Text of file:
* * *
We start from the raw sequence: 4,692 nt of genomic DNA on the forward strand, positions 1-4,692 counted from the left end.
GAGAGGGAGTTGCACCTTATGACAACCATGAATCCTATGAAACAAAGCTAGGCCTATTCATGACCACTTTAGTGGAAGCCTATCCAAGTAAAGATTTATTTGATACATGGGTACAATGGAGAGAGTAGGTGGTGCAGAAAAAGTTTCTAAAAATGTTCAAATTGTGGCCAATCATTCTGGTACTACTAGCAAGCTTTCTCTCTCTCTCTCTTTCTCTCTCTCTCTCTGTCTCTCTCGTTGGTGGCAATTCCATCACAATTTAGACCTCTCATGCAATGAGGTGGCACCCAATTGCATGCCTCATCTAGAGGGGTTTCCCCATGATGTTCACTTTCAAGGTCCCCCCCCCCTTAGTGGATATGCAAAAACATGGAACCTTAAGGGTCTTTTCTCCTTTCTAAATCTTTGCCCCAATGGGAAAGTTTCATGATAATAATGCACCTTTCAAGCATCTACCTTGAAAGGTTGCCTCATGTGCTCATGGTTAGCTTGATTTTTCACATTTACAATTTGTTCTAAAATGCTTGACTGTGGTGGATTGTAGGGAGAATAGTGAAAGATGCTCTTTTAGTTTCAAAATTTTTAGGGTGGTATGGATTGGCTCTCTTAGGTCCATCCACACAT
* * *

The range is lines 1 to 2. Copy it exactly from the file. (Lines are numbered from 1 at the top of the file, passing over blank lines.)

We start from the raw sequence: 4,692 nt of genomic DNA on the forward strand, positions 1-4,692 counted from the left end.
GAGAGGGAGTTGCACCTTATGACAACCATGAATCCTATGAAACAAAGCTAGGCCTATTCATGACCACTTTAGTGGAAGCCTATCCAAGTAAAGATTTATTTGATACATGGGTACAATGGAGAGAGTAGGTGGTGCAGAAAAAGTTTCTAAAAATGTTCAAATTGTGGCCAATCATTCTGGTACTACTAGCAAGCTTTCTCTCTCTCTCTCTTTCTCTCTCTCTCTCTGTCTCTCTCGTTGGTGGCAATTCCATCACAATTTAGACCTCTCATGCAATGAGGTGGCACCCAATTGCATGCCTCATCTAGAGGGGTTTCCCCATGATGTTCACTTTCAAGGTCCCCCCCCCCTTAGTGGATATGCAAAAACATGGAACCTTAAGGGTCTTTTCTCCTTTCTAAATCTTTGCCCCAATGGGAAAGTTTCATGATAATAATGCACCTTTCAAGCATCTACCTTGAAAGGTTGCCTCATGTGCTCATGGTTAGCTTGATTTTTCACATTTACAATTTGTTCTAAAATGCTTGACTGTGGTGGATTGTAGGGAGAATAGTGAAAGATGCTCTTTTAGTTTCAAAATTTTTAGGGTGGTATGGATTGGCTCTCTTAGGTCCATCCACACAT